Before exchanging any EIGRP update packets between routers, EIGRP must first discover its neighbor. EIGRP neighbor is an adjacent router running EIGRP on directly connected networks. EIGRP Hello packets are used to establish and maintain neighbor adjacencies.
Several parameters between the two routers must match to become neighbours, For example, the same autonomous system number and EIGRP metric must be required for establishing neighbor adjacencies.
Each EIGRP enabled routers maintain a list of a router that has EIGRP neighbor adjacencies with this router. This list is known as the neighbor table.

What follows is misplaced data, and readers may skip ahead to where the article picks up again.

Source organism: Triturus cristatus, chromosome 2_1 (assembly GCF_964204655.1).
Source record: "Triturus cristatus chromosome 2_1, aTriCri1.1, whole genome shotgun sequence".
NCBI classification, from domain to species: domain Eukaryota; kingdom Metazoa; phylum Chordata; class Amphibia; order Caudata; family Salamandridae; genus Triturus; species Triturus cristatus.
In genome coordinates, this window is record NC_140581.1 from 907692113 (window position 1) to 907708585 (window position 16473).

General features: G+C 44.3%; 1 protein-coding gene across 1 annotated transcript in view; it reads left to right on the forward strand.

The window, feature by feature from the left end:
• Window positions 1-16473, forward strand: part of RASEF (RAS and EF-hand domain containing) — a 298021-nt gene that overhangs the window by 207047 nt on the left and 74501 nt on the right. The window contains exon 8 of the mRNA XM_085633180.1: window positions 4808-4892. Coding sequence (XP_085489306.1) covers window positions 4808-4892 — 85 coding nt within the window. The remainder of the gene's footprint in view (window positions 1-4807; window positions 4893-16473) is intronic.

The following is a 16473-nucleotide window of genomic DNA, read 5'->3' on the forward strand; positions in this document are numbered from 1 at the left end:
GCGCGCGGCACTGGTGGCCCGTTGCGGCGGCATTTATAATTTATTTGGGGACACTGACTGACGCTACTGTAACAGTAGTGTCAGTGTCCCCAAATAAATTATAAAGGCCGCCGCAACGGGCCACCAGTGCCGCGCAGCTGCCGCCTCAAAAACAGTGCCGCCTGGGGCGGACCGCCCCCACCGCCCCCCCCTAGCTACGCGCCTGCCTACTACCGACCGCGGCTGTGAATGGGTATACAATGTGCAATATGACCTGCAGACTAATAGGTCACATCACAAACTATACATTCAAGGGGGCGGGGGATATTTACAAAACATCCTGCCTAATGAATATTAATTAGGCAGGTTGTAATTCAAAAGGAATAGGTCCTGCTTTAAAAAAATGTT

The router uses the neighbor table to track the status of EIGRP neighbours. The figure below illustrates the process of exchanging two EIGRP routers initial EIGRP Hello packets and discovering the neighbor process.
The EIGRP enabled router send EIGRP hello packet. When other EIGRP enabled router receives that Hello packet, it adds that router to its neighbour table. For example
- Router R1 has just powered up or just enabled EIGRP and it sends an EIGRP Hello packet through all of its EIGRP-configured interfaces.
- Router R2 receives the Hello packet from router R1 on an EIGRP-enabled interface. It replies with an EIGRP update packet. The update packet contains all the routes containing in the R2 routing table, excluding the routes learned through that interface.
- The neighbour adjacency is still not established until R2 sends an EIGRP Hello packet to R1. Now R2 sends hello packet to R1, the neighbour adjacency is now established. R1 and R2 update their neighbour tables adding the adjacent router as a neighbour.